In 2020, Russia announced that clinical trials of a novel coronavirus vaccine for animals like minks and cats are nearing completion. However, details have not been made public, but the vaccine will be widely available. Veterinary drug companies in the United States are also developing vaccines for animals. Some countries have begun vaccinating wildlife and livestock to prevent people from coming into contact with wild animals and spreading the virus to mutate further. Nevertheless, no government has officially opened vaccination services for pets. In practical studies, diarrhea and various other complications have been found in some animals after vaccination. The unpredictability in side effects of animal vaccines are different for each animal and thus may require further exploration. However, we can be hopeful that vaccines for these animals will be readily available in the near future, possibly mirroring the timeframe to that of the development of human vaccines that have come within a span of 2 years.
There is no true answer to the question of “Should animals be vaccinated against COVID?” as we as individuals possess varying beliefs and ideals given the knowledge and information that we have access to therefore a question as ambiguous and open ended as the one mentioned prior is nigh impossible to provide an adequately definitive answer. The main issue in regards to this question is that the transmission of COVID is higher in animals than it is in humans, so by vaccinating animals, heavy losses incurred by animals contracting covid can be reduced. However, undertaking this task is extremely costly and difficult to execute, and has thus caused most governments to decide to save on costs by culling these many innocent animals. The need for cost-effective vaccines and large scale vaccination campaigns are necessary when coming to an end our continued misery spanning over the course of the past 2 years. The lessons we have learnt through the development of our own human vaccines should be put into practise amidst animal vaccinations as to confront the virus today before it is too late.
Russia and Ukraine: the Dispute
Posted on April 7, 2022 by epsomhumanitiessoc
The Humanities Society has been conscious of ongoing events. Over the past half-year, the dispute between Russia and Ukraine has caused wide social attention, including endless debates. Our members spotted the value and importance of raising awareness among our fellow students about international events that should concern us all.
Firstly, they focused on the change of relationship between Russia and Ukraine historically, along with the significant diplomatic events with major powers such as the US and the UK. By helping the students understand the origin of the development of the counterbalancing relationship since the Cold War, we explained to the students the reasons for the Russian invasion. This entangled relationship caused intense complexity due to the length of time and the width of the range of countries involved.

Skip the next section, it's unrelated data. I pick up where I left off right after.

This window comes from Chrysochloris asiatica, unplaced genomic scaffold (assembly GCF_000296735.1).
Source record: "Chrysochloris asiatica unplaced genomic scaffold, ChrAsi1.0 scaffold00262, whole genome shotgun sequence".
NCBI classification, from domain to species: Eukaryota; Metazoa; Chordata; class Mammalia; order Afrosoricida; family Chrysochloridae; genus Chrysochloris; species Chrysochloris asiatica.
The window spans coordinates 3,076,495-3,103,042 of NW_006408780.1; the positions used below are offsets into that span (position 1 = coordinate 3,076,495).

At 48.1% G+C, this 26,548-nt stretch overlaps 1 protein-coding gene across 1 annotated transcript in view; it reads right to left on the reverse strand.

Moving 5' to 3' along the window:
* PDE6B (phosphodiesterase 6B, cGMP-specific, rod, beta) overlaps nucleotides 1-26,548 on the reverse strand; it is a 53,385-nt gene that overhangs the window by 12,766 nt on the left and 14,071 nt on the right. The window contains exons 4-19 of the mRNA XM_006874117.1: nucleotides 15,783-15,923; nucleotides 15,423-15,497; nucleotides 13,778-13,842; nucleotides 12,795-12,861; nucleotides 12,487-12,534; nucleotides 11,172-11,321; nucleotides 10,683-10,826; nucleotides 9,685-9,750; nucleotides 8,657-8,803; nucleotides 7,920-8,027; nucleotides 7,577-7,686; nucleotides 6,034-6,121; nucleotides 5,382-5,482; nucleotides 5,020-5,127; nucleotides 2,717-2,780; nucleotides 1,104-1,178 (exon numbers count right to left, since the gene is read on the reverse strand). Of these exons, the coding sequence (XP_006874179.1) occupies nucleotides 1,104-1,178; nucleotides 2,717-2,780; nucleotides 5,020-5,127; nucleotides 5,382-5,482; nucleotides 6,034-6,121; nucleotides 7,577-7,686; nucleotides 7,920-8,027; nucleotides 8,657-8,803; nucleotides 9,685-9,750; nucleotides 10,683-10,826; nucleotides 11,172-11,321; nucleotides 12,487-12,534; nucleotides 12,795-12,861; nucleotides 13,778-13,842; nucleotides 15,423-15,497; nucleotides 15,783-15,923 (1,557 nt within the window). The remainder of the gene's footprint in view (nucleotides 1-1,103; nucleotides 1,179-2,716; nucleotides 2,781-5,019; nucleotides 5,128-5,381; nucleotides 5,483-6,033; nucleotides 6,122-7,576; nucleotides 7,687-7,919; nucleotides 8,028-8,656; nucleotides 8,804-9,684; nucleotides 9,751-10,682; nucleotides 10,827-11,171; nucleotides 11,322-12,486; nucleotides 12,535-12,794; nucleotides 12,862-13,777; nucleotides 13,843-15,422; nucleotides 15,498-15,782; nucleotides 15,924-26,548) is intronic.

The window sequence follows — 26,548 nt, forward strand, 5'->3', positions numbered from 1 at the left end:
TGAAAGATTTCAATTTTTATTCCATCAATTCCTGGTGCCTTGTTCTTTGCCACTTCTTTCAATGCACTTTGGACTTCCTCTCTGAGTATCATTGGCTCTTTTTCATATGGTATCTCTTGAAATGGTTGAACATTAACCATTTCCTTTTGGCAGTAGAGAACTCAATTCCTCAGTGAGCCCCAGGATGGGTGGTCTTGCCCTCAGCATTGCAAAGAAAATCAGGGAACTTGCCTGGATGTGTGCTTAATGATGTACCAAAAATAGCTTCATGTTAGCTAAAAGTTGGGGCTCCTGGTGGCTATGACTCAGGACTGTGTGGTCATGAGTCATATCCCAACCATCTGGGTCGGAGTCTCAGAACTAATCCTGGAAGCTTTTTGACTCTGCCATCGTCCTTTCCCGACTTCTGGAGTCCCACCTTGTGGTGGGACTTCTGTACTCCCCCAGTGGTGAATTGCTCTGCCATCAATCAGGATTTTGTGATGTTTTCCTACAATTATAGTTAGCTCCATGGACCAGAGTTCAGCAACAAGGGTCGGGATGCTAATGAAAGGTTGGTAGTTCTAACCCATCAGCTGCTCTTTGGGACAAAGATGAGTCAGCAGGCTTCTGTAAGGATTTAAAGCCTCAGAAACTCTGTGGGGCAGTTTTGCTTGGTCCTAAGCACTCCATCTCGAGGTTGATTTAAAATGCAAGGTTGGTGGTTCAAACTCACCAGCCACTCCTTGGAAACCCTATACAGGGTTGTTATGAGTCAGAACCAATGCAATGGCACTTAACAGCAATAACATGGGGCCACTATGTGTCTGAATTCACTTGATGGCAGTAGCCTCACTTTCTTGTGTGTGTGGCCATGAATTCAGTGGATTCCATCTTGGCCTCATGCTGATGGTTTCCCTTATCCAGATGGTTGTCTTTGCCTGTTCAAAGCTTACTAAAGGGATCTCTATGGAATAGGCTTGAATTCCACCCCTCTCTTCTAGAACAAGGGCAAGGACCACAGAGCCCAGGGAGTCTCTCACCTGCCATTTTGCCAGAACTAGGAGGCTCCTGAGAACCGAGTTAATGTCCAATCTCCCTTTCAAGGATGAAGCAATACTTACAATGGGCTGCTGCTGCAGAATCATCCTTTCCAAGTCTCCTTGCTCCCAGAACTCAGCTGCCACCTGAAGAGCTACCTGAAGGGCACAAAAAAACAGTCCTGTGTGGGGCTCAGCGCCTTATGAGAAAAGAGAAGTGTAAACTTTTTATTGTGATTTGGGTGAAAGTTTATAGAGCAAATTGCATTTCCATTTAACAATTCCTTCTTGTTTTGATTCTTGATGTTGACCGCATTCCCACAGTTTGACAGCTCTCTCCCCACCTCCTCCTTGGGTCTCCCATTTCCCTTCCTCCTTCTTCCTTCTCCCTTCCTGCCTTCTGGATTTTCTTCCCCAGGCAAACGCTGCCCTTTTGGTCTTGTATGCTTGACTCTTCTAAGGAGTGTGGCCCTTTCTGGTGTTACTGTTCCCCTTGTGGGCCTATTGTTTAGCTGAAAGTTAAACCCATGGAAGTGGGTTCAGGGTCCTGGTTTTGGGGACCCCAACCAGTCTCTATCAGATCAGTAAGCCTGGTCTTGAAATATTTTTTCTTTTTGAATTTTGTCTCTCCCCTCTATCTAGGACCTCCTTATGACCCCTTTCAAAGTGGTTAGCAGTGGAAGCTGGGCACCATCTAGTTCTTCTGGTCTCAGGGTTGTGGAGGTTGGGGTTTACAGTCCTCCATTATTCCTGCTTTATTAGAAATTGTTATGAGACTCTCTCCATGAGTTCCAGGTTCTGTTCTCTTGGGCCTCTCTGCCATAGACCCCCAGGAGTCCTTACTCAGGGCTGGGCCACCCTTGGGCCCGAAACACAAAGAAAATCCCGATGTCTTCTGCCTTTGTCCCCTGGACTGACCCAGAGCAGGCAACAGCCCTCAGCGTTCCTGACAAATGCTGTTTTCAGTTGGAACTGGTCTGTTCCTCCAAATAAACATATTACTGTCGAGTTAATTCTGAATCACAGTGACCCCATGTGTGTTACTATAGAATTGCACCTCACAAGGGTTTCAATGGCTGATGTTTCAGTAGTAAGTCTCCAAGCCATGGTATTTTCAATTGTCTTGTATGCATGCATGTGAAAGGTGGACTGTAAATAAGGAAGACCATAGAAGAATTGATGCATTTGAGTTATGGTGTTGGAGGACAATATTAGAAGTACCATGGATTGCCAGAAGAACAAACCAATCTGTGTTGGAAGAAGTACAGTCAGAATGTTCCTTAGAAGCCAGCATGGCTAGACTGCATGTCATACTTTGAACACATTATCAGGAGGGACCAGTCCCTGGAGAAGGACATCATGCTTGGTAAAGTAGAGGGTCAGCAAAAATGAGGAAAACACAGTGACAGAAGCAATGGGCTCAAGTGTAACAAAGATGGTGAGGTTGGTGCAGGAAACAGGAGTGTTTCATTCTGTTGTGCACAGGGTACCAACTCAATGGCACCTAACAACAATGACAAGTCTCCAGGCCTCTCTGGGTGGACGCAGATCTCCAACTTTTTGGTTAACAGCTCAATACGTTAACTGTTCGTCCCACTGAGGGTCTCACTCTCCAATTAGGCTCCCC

Secondly, the hosts presented the damage the war has caused to Ukraine’s land. We aimed to lead the students into realising how horrific and inhumane war can be. We considered the impact of war, of hurting people yet justifying such immoral conduct through diplomatic and political games. We believe that empathy ties all humans together as equals.
The third section evaluates the role other countries play in this dispute. The majority agreed that the current sanctions are too weak to prevent such invasion, and most people feel that these world superpowers are not performing their duties of maintaining peace. However, ideas were proposed arguing that Russia only invaded Ukraine for self-preservation as NATO kept expanding its control eastwards.
As a society, we respect all students’ ideas and ensure that no one gets judged. Especially when the situation changes too rapidly minute by minute, our target is not to disseminate a fixed answer but to encourage students to keep following up with disputes and to widen their horizons. We will keep aiming toward this for all our future events. Feedback is always more than welcome. One of our members commented:
“It was a great session that elaborates on the current world order. Provided insight towards underlying decisions as to why Russia is acting the way it is and, therefore would explain the recent disputes between ideologies that stem from the cold war era. “
This acts as the best motivation, and we look forward to seeing more students getting involved in our sessions.
Climate Anxiety – Molly and The Comfort Society.